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Lessons Learned from Conducting a Diversity-Focused Faculty Cluster Hire at a Predominantly White Institution

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2022 CoNECD (Collaborative Network for Engineering & Computing Diversity)


New Orleans, Louisiana

Publication Date

February 20, 2022

Start Date

February 20, 2022

End Date

July 20, 2022

Conference Session

Technical Session 2 - Paper 2: Lessons Learned from Conducting a Diversity-Focused Faculty Cluster Hire at a Predominantly White Institution

Tagged Topics

Diversity and CoNECD Paper Sessions

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Paper Authors


Robyn Sandekian University of Colorado Boulder

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Robyn Sandekian, PhD, is the Director of Faculty Advancement for the College of Engineering and Applied Science (CEAS) at the University of Colorado Boulder (CU Boulder). In this role, Robyn has a key leadership role with responsibilities for identifying, implementing, and assessing outcomes of policies, programs, and procedures to meet CEAS goals for faculty recruiting, hiring, retention, and advancement including increasing faculty diversity, equity, and inclusion (DEI).

Dr. Sandekian earned degrees in Aerospace Engineering Sciences at CU Boulder (B.S. 1992/M.S. 1994), a Specialist in Education (Ed.S.) degree in Educational Leadership and Policy Studies (2011), and a Ph.D. in Higher Education and Student Affairs Leadership (2017), both from the University of Northern Colorado.

She is a Founding Leader of the American Society of Engineering Education Virtual Community of Practice for LGBTQ+ Inclusion in Engineering and a facilitator of Safe Zone training and participates in various activities of the ASEE Commission of Diversity, Equity, and Inclusion (CDEI).

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Dana Francesca Stamo University of Colorado Boulder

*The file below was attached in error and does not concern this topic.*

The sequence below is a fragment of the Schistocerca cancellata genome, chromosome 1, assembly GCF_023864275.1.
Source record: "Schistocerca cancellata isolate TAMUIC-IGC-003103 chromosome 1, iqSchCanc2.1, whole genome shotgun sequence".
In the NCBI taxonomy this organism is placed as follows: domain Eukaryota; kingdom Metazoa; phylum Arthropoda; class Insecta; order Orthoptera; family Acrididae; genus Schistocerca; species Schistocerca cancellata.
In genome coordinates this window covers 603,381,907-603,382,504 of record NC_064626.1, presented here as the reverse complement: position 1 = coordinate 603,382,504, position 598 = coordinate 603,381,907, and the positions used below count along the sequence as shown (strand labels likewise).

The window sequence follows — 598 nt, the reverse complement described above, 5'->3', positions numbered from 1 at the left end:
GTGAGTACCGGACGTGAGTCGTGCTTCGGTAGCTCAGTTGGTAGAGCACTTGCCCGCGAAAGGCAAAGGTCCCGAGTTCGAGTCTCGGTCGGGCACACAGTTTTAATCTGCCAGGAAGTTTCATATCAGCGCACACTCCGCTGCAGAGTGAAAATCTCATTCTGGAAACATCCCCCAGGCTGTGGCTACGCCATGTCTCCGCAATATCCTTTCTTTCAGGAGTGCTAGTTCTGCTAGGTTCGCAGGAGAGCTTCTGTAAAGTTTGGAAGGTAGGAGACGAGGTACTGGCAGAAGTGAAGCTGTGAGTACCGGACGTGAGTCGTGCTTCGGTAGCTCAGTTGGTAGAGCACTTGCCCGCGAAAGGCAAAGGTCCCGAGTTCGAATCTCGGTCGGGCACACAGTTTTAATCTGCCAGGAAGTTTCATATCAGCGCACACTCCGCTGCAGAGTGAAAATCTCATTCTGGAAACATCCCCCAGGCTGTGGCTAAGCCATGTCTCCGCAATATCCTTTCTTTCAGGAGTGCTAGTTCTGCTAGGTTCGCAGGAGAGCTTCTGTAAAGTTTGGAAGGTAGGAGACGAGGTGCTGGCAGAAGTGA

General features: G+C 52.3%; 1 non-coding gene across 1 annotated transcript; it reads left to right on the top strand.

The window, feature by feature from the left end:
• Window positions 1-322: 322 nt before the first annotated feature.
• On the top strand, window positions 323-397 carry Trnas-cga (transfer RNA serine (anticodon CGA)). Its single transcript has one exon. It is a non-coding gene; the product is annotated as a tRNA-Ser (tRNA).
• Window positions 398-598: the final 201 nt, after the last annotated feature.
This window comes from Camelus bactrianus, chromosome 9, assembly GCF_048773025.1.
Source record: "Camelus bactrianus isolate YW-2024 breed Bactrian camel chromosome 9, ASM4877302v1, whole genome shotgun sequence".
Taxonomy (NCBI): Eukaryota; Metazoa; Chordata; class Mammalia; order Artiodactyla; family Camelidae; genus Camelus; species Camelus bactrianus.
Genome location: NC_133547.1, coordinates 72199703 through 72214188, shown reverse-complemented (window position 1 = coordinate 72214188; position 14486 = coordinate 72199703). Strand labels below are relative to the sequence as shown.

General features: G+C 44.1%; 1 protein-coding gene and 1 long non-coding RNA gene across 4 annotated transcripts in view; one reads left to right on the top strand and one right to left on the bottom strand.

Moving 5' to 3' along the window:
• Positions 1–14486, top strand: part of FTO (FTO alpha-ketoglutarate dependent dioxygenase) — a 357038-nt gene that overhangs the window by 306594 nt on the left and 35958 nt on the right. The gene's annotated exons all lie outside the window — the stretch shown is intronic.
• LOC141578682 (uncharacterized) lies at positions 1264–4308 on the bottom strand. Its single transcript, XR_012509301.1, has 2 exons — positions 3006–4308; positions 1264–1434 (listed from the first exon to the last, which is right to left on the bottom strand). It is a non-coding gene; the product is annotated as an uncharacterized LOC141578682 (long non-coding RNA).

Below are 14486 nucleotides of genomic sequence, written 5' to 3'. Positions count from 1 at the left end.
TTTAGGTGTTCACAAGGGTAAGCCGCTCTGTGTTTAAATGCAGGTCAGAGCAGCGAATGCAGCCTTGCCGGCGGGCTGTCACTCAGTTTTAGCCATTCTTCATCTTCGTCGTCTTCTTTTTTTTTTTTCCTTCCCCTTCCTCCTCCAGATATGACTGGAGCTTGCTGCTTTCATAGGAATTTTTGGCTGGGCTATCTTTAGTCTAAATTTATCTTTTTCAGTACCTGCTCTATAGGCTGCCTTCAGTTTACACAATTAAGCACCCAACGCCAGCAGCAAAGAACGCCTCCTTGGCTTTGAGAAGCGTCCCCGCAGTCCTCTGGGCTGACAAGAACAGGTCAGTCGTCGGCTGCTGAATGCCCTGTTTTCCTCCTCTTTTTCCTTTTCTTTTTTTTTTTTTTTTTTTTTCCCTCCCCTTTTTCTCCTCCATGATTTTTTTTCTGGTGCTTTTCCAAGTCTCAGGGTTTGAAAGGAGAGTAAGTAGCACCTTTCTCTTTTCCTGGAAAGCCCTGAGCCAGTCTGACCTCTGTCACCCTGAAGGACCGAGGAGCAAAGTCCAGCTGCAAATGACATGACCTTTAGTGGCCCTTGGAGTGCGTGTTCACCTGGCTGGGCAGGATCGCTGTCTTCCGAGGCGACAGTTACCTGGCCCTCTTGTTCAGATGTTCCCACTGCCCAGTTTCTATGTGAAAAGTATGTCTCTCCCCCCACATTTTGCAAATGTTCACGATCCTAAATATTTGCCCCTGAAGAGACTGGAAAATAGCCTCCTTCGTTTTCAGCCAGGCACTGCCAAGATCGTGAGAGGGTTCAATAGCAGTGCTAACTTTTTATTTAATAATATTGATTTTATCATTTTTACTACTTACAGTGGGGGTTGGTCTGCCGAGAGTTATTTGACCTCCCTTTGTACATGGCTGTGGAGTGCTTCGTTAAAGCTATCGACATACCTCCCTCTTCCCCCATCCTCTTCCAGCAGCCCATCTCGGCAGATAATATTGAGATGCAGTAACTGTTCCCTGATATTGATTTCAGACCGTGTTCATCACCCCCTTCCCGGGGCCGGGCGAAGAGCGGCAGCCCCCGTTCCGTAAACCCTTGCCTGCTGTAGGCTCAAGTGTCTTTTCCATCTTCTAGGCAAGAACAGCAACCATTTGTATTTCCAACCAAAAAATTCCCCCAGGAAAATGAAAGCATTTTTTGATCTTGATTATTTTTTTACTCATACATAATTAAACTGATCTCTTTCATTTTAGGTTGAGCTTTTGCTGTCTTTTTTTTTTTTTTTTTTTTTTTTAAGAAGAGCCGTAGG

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Dana earned her bachelor’s degree in Chemical & Biological Engineering at the University of Colorado Boulder in 2019 and has continued on into the Biological Engineering PhD Program. Her research explores novel therapeutics for hard-to-treat infectious diseases such as bacteria which no longer respond to antibiotic treatment. Having completed her undergraduate degree at CU Boulder, she’s been involved with several student organizations and interacted with administration to amplify student voices and actualize DEI efforts. One of Dana’s biggest efforts is the student organization STEM Routes (the CU Boulder chapter of SACNAS). STEM Routes is a group of first-generation, underrepresented, and low-income graduate students who support, mentor, and coach undergraduate students on their path to their professional career. In addition to STEM Routes, Dana has also led the national organizations UMAS y Mecha and oSTEM.

When Dana isn’t doing research, you’ll find her creating. Dana is an artist and graphic designer and loves using her skills to support start-up organizations and amplify community voices by creating websites, logos, and advertising content. Dana also enjoys snowboarding, skateboarding, and roller skating around Colorado.